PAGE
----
Anyways, as you can imagine a lot of our days in New Zealand involved driving to find new camp spots and planning our trip so I won’t bore you with these details. I’ll just tell you about what we saw.
On day two we visited Hobbiton – the set for the films The Hobbit and The Lord of the Rings. Our tour started at 10:30am where we were taken on a bus to the set by our guide Kimberleigh. She showed us round the shire, informing us of inside facts from filming and creation of the set. It was amazing to see in person. Everything looks very realistic and the grass really is that green! The tour was very good because there was plenty photo opportunities and Kimberleigh even stood and took everyone’s photo outside one of the Hobbit holes and we also got given a free drink in the Green Dragon which was a lovely pub. It’s very decorative and cosy! The tour was expensive being £45 per person but it was once in a lifetime opportunity that we were both excited to do when planning our trip.
Our next stop was in Rotorua where we decided to visit a Maori Village. I was really keen to experience the culture here in New Zealand and thought this would be the perfect way to do it. We booked through i-site which is a tourist information centre, that are located all over the country. The village we were recommended and decided to visit was called Whakarewarewa (yeah have a go at pronouncing that!) https://www.whakarewarewa.com/ The tour cost us about £48 for two people. Not the cheapest but I suppose you have to think about the community. The ticket included a tour around the village by one of the locals, a cultured performance and free corn. The village is home to the Tuhourangi/Ngati Wahiao people who have been around for over two hundred years. We arrived about 1 pm and after having a wander we stopped to watch the hot holes and geysers. The village lies on a geothermal landscape meaning they always have access to hot water and are able to cook their vegetables and fish in the natural hot pools. Our free corn was even cooked in these pools. How cool! If we had these at home it would save so much time!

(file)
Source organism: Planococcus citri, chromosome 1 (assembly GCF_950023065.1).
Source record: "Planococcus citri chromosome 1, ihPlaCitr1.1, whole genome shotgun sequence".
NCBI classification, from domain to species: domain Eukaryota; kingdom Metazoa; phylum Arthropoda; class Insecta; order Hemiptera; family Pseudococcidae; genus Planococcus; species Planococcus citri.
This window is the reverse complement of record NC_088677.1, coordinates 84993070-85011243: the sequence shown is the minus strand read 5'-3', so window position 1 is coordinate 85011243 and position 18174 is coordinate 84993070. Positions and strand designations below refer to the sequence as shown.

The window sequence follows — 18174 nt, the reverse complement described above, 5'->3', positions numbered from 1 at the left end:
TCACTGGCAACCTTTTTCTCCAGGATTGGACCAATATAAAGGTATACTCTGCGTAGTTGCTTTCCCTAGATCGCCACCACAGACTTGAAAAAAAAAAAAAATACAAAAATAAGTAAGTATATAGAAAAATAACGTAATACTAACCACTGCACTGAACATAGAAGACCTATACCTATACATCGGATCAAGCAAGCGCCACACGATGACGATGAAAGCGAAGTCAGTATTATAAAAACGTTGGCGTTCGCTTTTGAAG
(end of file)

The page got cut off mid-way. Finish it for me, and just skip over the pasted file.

After our corn snack we watched the traditional Maori performance (Kapa haka) which lasted about thirty minutes and involved a touring Maori group of about nine people who performed numerous traditional songs and dances. The Kapa haka includes the Haka (posture dance), Poi (dance that involves the rhythmic moving of the Poi, a light ball on a string), Waiata -ã̍ -ringa (action songs) and Waiata koroua (traditional chants). I was so impressed when watching a listening to the performance. The voices on the women were incredible. They had lungs! And there was quite a lot of co-ordination needed with the Poi whilst singing which was impressive! We then started our guided tour with Rob who was a character! He is currently the chief of the village. He was a good tour guide because he gave us more of a personal experience as he was very open. However this was also his downfall I’d say. He was a bit too chatty at times and went off course. After explaining the history of the village and the buildings he also explained how the geysers work. He said someone described it to him as a pressure cooker which I think makes complete sense and he explained it so well. Afterwards he admitted he had no idea what a pressure cooker was. I found him quite hilarious because he seemed a little mad. At the end of our tour Rob showed us the natural hot pools they bathe in everyday. Peter and I were very tempted to jump in to one of these as we were feeling the cold in the north a lot more than we expected. Instead Rob suggested we lie on the ground on our backs. The hot springs were running underneath us and because the temperature was so hot it was heating up the ground beneath us. How incredible is that! We just lay there for a while, contemplating never leaving so we didn’t have to feel the cold ever again.